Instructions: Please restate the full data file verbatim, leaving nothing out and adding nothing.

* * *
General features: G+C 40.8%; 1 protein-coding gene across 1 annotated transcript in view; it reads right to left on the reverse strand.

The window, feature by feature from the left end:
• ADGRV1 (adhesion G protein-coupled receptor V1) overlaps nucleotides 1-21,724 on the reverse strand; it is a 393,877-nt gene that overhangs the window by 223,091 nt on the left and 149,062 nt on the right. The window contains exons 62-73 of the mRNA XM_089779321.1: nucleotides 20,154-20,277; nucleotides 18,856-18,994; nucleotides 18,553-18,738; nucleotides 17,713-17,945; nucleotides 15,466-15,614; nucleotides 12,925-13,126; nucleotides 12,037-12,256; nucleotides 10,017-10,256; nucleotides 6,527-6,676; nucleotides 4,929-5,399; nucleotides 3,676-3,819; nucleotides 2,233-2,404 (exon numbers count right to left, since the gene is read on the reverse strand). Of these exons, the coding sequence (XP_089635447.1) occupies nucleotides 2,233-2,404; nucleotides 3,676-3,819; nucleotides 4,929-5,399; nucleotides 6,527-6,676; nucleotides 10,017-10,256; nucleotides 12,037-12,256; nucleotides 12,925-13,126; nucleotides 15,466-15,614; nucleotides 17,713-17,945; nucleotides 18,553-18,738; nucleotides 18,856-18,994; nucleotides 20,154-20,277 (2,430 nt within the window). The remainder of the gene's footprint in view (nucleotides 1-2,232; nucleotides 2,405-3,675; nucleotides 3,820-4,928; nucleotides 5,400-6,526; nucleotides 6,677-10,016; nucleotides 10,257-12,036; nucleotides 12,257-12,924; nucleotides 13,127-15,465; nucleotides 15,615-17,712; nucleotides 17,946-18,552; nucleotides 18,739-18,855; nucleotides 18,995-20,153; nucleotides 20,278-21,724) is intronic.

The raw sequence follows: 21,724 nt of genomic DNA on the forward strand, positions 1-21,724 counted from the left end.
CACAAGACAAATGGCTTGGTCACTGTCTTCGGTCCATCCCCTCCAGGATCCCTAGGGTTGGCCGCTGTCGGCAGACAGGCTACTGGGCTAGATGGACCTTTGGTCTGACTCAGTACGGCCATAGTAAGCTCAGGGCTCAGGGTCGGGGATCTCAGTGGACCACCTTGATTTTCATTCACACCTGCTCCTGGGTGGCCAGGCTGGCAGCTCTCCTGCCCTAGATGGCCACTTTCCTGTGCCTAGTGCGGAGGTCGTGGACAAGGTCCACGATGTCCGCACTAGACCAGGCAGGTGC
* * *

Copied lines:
General features: G+C 40.8%; 1 protein-coding gene across 1 annotated transcript in view; it reads right to left on the reverse strand.

The window, feature by feature from the left end:
• ADGRV1 (adhesion G protein-coupled receptor V1) overlaps nucleotides 1-21,724 on the reverse strand; it is a 393,877-nt gene that overhangs the window by 223,091 nt on the left and 149,062 nt on the right. The window contains exons 62-73 of the mRNA XM_089779321.1: nucleotides 20,154-20,277; nucleotides 18,856-18,994; nucleotides 18,553-18,738; nucleotides 17,713-17,945; nucleotides 15,466-15,614; nucleotides 12,925-13,126; nucleotides 12,037-12,256; nucleotides 10,017-10,256; nucleotides 6,527-6,676; nucleotides 4,929-5,399; nucleotides 3,676-3,819; nucleotides 2,233-2,404 (exon numbers count right to left, since the gene is read on the reverse strand). Of these exons, the coding sequence (XP_089635447.1) occupies nucleotides 2,233-2,404; nucleotides 3,676-3,819; nucleotides 4,929-5,399; nucleotides 6,527-6,676; nucleotides 10,017-10,256; nucleotides 12,037-12,256; nucleotides 12,925-13,126; nucleotides 15,466-15,614; nucleotides 17,713-17,945; nucleotides 18,553-18,738; nucleotides 18,856-18,994; nucleotides 20,154-20,277 (2,430 nt within the window). The remainder of the gene's footprint in view (nucleotides 1-2,232; nucleotides 2,405-3,675; nucleotides 3,820-4,928; nucleotides 5,400-6,526; nucleotides 6,677-10,016; nucleotides 10,257-12,036; nucleotides 12,257-12,924; nucleotides 13,127-15,465; nucleotides 15,615-17,712; nucleotides 17,946-18,552; nucleotides 18,739-18,855; nucleotides 18,995-20,153; nucleotides 20,278-21,724) is intronic.

The raw sequence follows: 21,724 nt of genomic DNA on the forward strand, positions 1-21,724 counted from the left end.
CACAAGACAAATGGCTTGGTCACTGTCTTCGGTCCATCCCCTCCAGGATCCCTAGGGTTGGCCGCTGTCGGCAGACAGGCTACTGGGCTAGATGGACCTTTGGTCTGACTCAGTACGGCCATAGTAAGCTCAGGGCTCAGGGTCGGGGATCTCAGTGGACCACCTTGATTTTCATTCACACCTGCTCCTGGGTGGCCAGGCTGGCAGCTCTCCTGCCCTAGATGGCCACTTTCCTGTGCCTAGTGCGGAGGTCGTGGACAAGGTCCACGATGTCCGCACTAGACCAGGCAGGTGC